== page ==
Science 3 min read

Tissue-Replicating Material Created to Study Bone Diseases

In order to study bone diseases further, researchers developed a material that mimics its structure with high level of precision.

Image courtesy of Shutterstuck

Image courtesy of Shutterstuck

Researchers at Oregon Health & Science University have developed a material that can replicate human bone tissues and can be used to study bone diseases and injuries further.

The team noted how precise the “bone in a dish” replicated bone tissues, from its microscopic crystal structure to its biological activity.

“Essentially it is a miniaturized bone in a dish that we can produce in a matter of 72 hours or less,” Luiz Bertassoni, an assistant professor at the OHSU School of Dentistry, said.

“What is remarkable is that researchers in our field have become used to cultivating cells within a protein mixture to approximate how cells live in the body. But this is the first time anyone has been able to embed cells in minerals, which is what characterizes the bone tissue.”

The new material is highly significant in the study of bone functions, diseases, and bone regeneration. According to the researchers, it allows them to ask questions like “how bone cells attract different types of cancers; how cancer cells move into the bone; and how bone takes part in the regulation of marrow function.”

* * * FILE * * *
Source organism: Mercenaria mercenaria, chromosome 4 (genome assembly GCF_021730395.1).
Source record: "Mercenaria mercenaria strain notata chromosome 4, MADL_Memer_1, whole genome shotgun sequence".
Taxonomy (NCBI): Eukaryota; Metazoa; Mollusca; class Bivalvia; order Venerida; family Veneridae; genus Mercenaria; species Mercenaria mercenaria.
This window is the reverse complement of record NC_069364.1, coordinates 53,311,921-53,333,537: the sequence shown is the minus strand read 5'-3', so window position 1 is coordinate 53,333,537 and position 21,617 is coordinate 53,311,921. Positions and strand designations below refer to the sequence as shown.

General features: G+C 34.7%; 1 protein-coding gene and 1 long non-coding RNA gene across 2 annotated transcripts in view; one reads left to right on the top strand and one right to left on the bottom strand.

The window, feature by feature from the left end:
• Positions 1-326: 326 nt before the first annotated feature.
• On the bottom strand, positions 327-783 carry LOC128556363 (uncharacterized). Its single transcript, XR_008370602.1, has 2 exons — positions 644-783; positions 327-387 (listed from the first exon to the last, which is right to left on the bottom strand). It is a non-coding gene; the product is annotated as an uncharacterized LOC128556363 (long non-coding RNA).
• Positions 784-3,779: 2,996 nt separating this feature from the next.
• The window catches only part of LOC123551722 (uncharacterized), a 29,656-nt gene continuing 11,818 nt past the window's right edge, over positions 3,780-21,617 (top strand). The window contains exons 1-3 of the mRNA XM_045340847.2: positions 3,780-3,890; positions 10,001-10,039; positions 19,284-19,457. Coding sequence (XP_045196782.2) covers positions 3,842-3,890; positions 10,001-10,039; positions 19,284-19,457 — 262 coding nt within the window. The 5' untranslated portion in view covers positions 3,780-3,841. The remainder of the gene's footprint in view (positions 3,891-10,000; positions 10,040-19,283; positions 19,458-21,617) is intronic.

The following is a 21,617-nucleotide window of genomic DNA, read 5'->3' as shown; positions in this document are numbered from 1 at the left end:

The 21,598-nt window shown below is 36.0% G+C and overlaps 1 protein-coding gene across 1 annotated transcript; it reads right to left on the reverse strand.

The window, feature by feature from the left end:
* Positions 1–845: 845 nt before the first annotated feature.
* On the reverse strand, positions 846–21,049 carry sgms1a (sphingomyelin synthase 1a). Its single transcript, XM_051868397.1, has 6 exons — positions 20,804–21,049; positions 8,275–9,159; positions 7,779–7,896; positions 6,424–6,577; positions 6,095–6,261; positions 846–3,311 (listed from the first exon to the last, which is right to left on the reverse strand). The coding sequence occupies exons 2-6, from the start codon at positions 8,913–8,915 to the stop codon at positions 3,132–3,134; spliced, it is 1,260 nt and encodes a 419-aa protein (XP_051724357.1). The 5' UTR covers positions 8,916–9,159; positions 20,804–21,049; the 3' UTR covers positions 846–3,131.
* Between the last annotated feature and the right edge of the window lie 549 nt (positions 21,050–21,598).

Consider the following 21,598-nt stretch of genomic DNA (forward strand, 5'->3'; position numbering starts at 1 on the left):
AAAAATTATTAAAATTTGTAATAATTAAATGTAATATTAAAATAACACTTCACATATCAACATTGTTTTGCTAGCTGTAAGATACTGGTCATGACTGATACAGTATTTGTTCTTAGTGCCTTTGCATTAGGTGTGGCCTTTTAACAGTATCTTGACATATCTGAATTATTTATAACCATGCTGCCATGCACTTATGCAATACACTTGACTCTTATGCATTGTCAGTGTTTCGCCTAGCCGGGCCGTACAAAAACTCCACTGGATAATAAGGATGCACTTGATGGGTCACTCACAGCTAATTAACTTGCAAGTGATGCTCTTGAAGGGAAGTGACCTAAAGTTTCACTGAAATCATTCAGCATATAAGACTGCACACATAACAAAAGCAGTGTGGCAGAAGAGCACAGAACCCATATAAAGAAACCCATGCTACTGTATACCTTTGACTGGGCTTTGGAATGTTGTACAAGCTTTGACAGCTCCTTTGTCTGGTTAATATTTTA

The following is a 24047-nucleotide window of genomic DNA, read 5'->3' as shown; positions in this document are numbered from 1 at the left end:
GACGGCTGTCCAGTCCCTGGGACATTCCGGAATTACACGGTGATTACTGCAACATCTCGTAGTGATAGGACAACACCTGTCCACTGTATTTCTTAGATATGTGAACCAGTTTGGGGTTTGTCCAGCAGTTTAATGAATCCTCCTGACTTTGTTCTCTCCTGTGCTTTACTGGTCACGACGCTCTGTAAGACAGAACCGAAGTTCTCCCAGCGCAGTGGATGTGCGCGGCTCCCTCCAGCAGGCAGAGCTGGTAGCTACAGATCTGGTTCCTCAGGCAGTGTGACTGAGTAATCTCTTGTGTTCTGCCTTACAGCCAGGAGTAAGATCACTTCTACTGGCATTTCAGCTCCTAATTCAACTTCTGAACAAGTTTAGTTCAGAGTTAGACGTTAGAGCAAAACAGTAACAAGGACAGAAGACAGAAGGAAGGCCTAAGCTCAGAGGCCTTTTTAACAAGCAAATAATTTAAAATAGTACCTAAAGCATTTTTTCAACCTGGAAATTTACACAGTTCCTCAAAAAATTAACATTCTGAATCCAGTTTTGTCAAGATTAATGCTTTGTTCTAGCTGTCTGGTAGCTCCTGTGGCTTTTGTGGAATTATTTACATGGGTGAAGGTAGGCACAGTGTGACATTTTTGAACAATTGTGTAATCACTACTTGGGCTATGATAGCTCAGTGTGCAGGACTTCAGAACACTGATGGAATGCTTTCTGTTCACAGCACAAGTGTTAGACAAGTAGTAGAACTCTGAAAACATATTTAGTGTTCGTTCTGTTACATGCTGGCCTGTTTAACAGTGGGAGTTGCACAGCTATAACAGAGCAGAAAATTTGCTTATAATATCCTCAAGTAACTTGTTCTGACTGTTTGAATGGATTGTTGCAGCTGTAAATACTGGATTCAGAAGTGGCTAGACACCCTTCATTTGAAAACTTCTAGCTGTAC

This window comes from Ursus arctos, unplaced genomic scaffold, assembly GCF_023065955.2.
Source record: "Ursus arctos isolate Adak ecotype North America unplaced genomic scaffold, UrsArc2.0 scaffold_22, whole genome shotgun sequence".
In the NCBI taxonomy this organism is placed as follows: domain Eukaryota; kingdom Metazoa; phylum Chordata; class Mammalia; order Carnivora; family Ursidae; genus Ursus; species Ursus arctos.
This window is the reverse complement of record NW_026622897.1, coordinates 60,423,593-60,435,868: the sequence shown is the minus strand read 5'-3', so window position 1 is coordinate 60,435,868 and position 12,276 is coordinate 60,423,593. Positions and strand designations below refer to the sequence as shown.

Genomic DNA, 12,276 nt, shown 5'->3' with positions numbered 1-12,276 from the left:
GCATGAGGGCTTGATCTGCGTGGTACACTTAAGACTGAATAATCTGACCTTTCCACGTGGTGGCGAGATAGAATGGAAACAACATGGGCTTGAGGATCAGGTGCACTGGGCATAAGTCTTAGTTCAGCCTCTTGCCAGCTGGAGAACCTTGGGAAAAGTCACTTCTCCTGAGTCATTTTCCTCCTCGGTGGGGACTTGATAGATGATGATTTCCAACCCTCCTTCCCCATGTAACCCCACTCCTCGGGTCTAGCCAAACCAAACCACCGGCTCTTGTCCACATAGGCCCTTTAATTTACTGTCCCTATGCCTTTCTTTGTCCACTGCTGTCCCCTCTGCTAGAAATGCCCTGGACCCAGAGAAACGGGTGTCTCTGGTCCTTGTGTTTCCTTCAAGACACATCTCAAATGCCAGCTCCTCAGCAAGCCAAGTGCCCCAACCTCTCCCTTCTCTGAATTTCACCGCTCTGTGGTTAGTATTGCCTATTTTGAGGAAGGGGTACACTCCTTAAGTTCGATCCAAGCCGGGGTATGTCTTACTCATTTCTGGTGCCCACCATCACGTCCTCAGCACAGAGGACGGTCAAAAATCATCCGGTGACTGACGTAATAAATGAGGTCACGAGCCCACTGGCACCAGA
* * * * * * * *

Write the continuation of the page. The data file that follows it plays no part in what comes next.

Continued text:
Studying Bone Diseases Through Synthetic Bone Tissues

The tissue-replicating material was created using a mix of human stem cells, and a solution filled with collagen, a protein found in the matrix of bone tissue. The mixture resulted in a gel embedded with stem cells.

Then, the researchers flooded the stem cell-filled gel with a mixture of dissolved calcium and phosphate, also known as the minerals of the bone. After that, Bertassoni and his team added the protein osteopontin that came from cow’s milk to prevent the minerals from forming crystals quickly.

The final mixture was diffused through a network of channels, whose width is about the size of a DNA strand, in the spongey collagen. Then, the dissolved minerals precipitated into organized layers of crystals.

“We can reproduce the architecture of bone down to a nanometer scale,” Bertassoni added. “Our model goes through the same biophysical process of formation that bone does.”

In the said environment, the bone cells osteoblast and osteocytes were developed without any other molecules, acting like they’re in an actual bone matrix.

Within a few days, the living cells squeezed the narrow protrusions through the spaces in their mineralized environment, allowing them to communicate and connect with adjacent cells.

The team tested their lab-made material on laboratory mice, implanting it beneath the rodents’ skin. The lab-grown blood vessels had connected to the vasculature of the rodents’ bodies after a few days.

When the mice were injected with prostate cancer cells, the researchers observed that tumor growth had increased three times more in the mice with mineralized bones than those with natural bones.

Bertassoni and his team are now working on a version of the material that contains marrow cells within the surroundings of artificial bone for studying the beginning and development of blood cancers.

Read More: Designer Protein Switch For Controlling Living Cells

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Rechelle Ann Fuertes

Rechelle is an SEO content producer, technical writer, researcher, social media manager, and visual artist. She enjoys traveling and spending time anywhere near the sea with family and friends.

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